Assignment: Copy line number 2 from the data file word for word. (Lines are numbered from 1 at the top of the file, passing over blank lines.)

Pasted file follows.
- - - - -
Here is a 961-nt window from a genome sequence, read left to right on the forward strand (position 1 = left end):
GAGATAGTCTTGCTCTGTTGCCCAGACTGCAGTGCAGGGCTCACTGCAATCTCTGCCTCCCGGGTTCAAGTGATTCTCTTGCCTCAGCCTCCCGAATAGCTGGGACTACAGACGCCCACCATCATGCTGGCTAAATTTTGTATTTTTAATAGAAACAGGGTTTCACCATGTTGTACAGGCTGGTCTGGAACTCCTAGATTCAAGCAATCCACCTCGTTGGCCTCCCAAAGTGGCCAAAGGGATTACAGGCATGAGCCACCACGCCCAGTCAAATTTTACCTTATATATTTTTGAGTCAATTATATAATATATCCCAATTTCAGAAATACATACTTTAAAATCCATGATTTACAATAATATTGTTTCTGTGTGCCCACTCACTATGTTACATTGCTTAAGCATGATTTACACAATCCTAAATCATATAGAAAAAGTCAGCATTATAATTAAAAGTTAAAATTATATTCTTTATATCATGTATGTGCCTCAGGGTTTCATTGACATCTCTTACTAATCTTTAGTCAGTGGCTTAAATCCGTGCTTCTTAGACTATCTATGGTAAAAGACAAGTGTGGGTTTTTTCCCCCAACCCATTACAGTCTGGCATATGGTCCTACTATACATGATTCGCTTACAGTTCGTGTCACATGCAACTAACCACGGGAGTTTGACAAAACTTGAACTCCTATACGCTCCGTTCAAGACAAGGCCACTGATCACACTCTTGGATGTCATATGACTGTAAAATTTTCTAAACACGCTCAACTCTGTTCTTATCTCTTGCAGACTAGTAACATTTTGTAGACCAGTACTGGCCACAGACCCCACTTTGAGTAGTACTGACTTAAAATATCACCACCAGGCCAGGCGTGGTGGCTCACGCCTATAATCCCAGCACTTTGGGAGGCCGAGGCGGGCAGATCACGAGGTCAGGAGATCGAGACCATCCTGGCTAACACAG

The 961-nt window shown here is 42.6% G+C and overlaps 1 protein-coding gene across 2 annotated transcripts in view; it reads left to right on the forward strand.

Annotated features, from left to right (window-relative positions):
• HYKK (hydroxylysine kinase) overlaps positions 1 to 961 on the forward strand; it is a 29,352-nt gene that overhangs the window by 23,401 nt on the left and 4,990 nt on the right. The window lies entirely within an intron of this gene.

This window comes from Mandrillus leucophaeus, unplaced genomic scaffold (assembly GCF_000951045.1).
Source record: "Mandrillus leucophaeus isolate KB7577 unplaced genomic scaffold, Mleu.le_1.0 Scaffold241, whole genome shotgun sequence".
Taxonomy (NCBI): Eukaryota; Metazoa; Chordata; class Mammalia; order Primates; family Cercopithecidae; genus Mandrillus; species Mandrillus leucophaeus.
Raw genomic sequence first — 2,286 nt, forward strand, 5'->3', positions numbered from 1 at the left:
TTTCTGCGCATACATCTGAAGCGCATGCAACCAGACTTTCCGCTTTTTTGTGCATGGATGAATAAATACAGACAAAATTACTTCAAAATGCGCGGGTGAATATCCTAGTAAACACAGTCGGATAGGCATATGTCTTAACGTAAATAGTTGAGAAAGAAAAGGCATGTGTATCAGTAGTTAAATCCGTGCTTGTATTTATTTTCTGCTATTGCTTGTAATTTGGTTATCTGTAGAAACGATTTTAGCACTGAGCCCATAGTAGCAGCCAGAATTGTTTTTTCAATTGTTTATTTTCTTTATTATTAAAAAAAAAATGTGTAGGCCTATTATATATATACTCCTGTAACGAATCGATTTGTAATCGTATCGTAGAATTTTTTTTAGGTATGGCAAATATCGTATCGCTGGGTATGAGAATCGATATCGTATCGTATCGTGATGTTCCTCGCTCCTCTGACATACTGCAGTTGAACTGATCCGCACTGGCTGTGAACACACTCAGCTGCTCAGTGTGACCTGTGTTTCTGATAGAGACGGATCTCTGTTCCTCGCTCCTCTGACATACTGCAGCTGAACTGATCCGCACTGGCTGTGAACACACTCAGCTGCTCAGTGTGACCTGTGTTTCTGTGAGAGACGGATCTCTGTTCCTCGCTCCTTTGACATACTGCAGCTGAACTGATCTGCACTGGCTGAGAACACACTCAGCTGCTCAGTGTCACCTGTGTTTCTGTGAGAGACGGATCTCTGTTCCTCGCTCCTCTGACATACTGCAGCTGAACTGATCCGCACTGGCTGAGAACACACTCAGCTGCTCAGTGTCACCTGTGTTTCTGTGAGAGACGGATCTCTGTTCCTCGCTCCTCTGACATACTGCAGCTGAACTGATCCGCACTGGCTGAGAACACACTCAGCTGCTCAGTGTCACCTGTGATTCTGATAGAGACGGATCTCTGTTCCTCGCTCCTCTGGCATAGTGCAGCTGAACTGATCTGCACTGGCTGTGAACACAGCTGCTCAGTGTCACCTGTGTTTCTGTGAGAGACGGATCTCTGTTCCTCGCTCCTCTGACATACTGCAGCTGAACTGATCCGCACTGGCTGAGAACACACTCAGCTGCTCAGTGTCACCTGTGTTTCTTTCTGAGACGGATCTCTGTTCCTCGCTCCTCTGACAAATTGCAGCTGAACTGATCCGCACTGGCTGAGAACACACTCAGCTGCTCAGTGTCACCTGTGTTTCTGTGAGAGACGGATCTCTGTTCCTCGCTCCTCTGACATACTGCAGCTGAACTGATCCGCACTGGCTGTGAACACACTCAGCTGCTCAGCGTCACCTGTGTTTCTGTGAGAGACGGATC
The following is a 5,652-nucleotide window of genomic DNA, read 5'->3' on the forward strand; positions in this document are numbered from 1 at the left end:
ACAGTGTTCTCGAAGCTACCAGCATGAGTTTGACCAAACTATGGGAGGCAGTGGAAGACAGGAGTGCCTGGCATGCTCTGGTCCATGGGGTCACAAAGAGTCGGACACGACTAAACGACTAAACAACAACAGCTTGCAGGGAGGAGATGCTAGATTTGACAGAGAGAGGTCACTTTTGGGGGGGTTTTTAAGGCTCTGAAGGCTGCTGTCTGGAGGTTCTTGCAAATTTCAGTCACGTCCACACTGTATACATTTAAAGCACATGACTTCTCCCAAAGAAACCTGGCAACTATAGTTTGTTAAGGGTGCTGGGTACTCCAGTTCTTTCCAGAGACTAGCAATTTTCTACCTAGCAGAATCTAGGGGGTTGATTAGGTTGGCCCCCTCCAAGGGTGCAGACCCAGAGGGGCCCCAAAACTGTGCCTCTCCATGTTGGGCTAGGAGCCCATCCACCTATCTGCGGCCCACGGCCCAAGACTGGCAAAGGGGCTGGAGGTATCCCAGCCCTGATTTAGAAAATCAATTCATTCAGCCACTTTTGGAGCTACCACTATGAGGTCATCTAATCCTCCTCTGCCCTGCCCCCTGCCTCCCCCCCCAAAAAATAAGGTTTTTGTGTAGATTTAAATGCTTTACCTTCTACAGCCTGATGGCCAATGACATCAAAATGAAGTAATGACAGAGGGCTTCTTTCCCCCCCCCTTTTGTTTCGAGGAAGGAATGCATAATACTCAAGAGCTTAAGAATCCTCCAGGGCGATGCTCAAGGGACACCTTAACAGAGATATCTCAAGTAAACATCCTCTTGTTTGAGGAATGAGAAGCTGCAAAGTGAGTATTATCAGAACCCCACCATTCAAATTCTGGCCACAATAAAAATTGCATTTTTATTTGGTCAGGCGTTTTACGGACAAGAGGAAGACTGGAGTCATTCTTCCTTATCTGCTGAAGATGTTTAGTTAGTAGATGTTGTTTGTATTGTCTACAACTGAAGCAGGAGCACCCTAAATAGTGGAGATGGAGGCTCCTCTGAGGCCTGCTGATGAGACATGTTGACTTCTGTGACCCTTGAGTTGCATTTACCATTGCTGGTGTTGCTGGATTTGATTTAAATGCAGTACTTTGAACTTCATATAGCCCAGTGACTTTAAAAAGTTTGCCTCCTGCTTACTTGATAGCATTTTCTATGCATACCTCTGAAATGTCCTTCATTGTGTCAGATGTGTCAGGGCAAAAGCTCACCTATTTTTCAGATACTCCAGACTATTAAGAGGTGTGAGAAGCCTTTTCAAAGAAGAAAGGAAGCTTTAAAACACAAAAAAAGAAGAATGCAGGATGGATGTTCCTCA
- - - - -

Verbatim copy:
GAGATAGTCTTGCTCTGTTGCCCAGACTGCAGTGCAGGGCTCACTGCAATCTCTGCCTCCCGGGTTCAAGTGATTCTCTTGCCTCAGCCTCCCGAATAGCTGGGACTACAGACGCCCACCATCATGCTGGCTAAATTTTGTATTTTTAATAGAAACAGGGTTTCACCATGTTGTACAGGCTGGTCTGGAACTCCTAGATTCAAGCAATCCACCTCGTTGGCCTCCCAAAGTGGCCAAAGGGATTACAGGCATGAGCCACCACGCCCAGTCAAATTTTACCTTATATATTTTTGAGTCAATTATATAATATATCCCAATTTCAGAAATACATACTTTAAAATCCATGATTTACAATAATATTGTTTCTGTGTGCCCACTCACTATGTTACATTGCTTAAGCATGATTTACACAATCCTAAATCATATAGAAAAAGTCAGCATTATAATTAAAAGTTAAAATTATATTCTTTATATCATGTATGTGCCTCAGGGTTTCATTGACATCTCTTACTAATCTTTAGTCAGTGGCTTAAATCCGTGCTTCTTAGACTATCTATGGTAAAAGACAAGTGTGGGTTTTTTCCCCCAACCCATTACAGTCTGGCATATGGTCCTACTATACATGATTCGCTTACAGTTCGTGTCACATGCAACTAACCACGGGAGTTTGACAAAACTTGAACTCCTATACGCTCCGTTCAAGACAAGGCCACTGATCACACTCTTGGATGTCATATGACTGTAAAATTTTCTAAACACGCTCAACTCTGTTCTTATCTCTTGCAGACTAGTAACATTTTGTAGACCAGTACTGGCCACAGACCCCACTTTGAGTAGTACTGACTTAAAATATCACCACCAGGCCAGGCGTGGTGGCTCACGCCTATAATCCCAGCACTTTGGGAGGCCGAGGCGGGCAGATCACGAGGTCAGGAGATCGAGACCATCCTGGCTAACACAG